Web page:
I am back in Hamilton, Ontario, my home. Even though I just spent ten weeks in the tropical rain forest during the rainy season, there has definitely been more rain here this summer than I experienced there. And I thought I was getting wet! The jungle that is my backyard is evidence of a great growing season. Luckily, in the week I’ve been home, the sun has been shining in a bright blue sky more often than not. It poured earlier today but the planets aligned, the solid bowl of clouds broke up into popcorn, and the few stars you can occasionally see above the city glow were out. On this beautiful night, I went and spent two hours at the base of my musical hero, Steve Earle.
I’ve been listening to Steve – songsmith, multi-instrumentalist, political commentator, troubadour, activist – for more than twenty years. He has written the soundtrack to my life. I feast on each new CD that I hear and somehow this southern boy from Texas, ex-heroin addict, ex-con but also anti-war, anti-death penalty, anti-insanity activist has spoken in his music of my own experiences, moods, frustrations and loves. When he was singing songs of restlessness, I was restless. When he’s been angry at his government, I’ve also been livid. Now he’s in love both with his new wife and with his new city, New York, where he moved to after years of living in Tennessee. And although I’m not in the big love, I am in love with the Hammer, this rusty little city I live in.
He has constantly expressed my politics in beautiful simple poetic lyrics and gone down a number of musical avenues from country to rock to tropical to folk to bluegrass and taken me with him on each ride. Tonight, after playing his guitars, mandolin, and banjo and dueting with his wife, he played with a DJ behind him providing electronic beats. He has so many songs, all great. And although there was a big representation in the Hammer-crowd of drunken wild folks demanding “Copperhead Road” (which you can see him cringe to with impatient disdain, for it would seem that, fifteen years later, it is the only song people know of despite a repertory of hundreds), the majority of the audience were singing along to his lyrics from several of his albums, demonstrating that they, like me, were in awe. To have the chance to sit twenty feet from him, down below the high stage of the Festival of Friends, on the concrete ground (which, of course also doubled as a seat right on the dancefloor), be encouraged by him to sing out, and to be able to watch his face as he sang, and watch his subtle and not so subtle reactions to the antics of the crowd, well, in an odd way, at moments it was like it was just him and me and we forgot the other ten thousand folk. In fact, I’m quite sure he smiled at me at one point. Sigh.
His wife, Allison Moorer, played the first set and although the best thing about her for me is that she is Steve’s wife, I do enjoy them singing together and she is a good singer of songs. I do know from reading her blog that they are both readers, and she writes about the books she reads. So after my soul was totally swelled by the sounds of Steve, I lingered outside his black bus for a good half hour or more with the other diehard Steve fans – all guys wanting to get their albums and CD covers signed.
Fortunately he finally came out and although I wasn’t the first in line, he turned to me (probably because I was the only woman) and I quickly handed him Walking with Wolf. I could tell he was tired and wasn’t going to have patience for long. I told him how thrilled I was to give him these words of mine after all the years that his words have excited me, pushed me, caressed me, comforted me, filled me (actually, I mumbled something much shorter). I truly believe that he and Allison will enjoy Wolf’s story. I was so moved to be able to give him the book. He looked me in the face and said “cool, thanks” in his southern drawl and with a tone of surprise, maybe cuz I wasn’t asking for anything, just giving him something. He reached out his arm and I touched it. I’ve still got chills.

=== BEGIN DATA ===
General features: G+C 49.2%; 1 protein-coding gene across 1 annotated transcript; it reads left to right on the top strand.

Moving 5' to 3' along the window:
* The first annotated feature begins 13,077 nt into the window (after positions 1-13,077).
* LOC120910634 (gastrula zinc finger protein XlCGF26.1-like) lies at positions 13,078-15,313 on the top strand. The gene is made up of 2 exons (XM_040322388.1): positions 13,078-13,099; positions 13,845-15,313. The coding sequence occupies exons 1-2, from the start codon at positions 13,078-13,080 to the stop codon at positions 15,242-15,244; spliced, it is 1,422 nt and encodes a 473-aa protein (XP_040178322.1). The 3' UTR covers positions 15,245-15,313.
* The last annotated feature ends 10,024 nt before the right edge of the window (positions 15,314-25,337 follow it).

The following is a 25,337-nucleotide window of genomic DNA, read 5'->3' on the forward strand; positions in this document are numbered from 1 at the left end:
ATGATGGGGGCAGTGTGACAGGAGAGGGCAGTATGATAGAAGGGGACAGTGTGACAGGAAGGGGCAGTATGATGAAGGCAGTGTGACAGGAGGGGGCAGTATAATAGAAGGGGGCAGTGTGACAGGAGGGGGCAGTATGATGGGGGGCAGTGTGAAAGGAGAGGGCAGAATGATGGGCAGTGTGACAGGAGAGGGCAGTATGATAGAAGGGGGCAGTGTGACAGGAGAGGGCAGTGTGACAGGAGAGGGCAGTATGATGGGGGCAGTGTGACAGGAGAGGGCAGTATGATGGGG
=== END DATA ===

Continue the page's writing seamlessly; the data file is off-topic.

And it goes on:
These chills were much better than the chills I had all last weekend when I had a reoccurrence of the swollen gland in my neck with a touch of fever that I had about a month ago in Costa Rica. I finally went to the doctor and got the right drugs and started feeling better, after five days of laying around moaning. My beautiful neighbour, Genevieve, who left a lovely welcome home spread of wine, cheese and crackers in my fridge, also fed me fresh corn and grilled vegetables through my illness – what a wonderful person to have nearby.
Once I felt better, I went into Toronto and distributed the book to media outlets and Pages bookstore. I also put signed copies in the hands of my grand gurus, Bruce and Ken, who were so much a part of the final production of the book and continue to support, encourage and amuse me. I know I will re-employ their services in the Spanish translation (which Wolf’s son Carlos is now in the process of working on). Meeting these two talented blokes (along with Jane our editor and my old friend Laurie who did the layout) was one of the biggest gifts of the last year.
Now that I am slowly coming back to earth after my near-Steve encounter, I have to get out in that jungle and get it under control. The next month is so busy with preparing for the book launches in September and for all the visitors who are coming to help me celebrate my 50th birthday at the end of August, that I gotta get those weeds outa my path so I can see the forest through the trees. But I will be working to the sounds of Steve in my soul, renewed, rejuvenated, re-happy. Consider the following photo a “before” picture…”after” to follow.